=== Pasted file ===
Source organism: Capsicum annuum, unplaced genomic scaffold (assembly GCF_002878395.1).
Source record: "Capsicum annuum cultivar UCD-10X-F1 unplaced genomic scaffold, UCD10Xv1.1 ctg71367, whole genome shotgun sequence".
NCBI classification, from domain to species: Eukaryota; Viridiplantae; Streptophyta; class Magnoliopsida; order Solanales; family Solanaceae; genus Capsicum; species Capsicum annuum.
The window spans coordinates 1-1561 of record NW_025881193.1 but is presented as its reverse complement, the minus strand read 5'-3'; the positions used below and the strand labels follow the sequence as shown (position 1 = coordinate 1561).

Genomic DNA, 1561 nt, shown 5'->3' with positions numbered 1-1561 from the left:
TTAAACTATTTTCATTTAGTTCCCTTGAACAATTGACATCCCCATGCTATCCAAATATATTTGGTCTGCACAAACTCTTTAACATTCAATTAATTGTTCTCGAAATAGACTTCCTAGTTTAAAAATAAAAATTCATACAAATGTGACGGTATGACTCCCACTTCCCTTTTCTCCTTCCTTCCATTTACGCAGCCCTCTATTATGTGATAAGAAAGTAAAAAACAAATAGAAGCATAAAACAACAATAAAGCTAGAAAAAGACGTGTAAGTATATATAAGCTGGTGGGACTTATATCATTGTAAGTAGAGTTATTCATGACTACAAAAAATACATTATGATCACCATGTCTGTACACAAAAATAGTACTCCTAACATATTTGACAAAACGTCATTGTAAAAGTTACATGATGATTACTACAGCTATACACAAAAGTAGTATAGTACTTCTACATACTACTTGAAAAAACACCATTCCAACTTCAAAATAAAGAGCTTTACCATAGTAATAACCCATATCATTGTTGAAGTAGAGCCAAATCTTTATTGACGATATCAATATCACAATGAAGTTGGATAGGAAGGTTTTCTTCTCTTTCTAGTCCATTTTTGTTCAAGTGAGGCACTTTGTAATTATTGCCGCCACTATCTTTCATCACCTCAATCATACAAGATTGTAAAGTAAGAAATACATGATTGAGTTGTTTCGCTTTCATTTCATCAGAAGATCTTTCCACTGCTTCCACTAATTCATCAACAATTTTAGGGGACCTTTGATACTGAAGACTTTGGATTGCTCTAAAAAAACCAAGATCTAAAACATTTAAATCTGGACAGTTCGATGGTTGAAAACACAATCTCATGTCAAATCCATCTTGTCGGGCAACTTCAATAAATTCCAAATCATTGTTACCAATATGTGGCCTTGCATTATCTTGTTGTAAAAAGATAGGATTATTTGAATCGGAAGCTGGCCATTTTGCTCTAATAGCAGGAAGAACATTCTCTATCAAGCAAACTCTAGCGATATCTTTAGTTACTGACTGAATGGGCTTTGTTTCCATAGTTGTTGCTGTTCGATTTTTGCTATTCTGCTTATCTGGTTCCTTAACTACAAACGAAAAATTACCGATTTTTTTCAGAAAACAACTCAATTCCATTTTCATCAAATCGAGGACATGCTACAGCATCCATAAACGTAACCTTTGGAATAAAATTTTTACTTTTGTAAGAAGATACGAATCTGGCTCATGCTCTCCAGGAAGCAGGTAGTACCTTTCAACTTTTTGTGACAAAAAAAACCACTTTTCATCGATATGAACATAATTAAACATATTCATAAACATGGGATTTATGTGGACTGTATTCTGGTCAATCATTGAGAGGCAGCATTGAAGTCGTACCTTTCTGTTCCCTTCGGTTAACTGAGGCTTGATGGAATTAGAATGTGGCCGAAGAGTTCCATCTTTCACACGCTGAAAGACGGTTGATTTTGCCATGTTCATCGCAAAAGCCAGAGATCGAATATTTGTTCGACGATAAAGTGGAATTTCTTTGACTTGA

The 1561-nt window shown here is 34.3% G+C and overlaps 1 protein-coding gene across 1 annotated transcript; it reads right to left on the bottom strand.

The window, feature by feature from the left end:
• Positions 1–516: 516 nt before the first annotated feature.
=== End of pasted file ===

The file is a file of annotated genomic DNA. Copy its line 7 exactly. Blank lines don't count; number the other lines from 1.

The 1561-nt window shown here is 34.3% G+C and overlaps 1 protein-coding gene across 1 annotated transcript; it reads right to left on the bottom strand.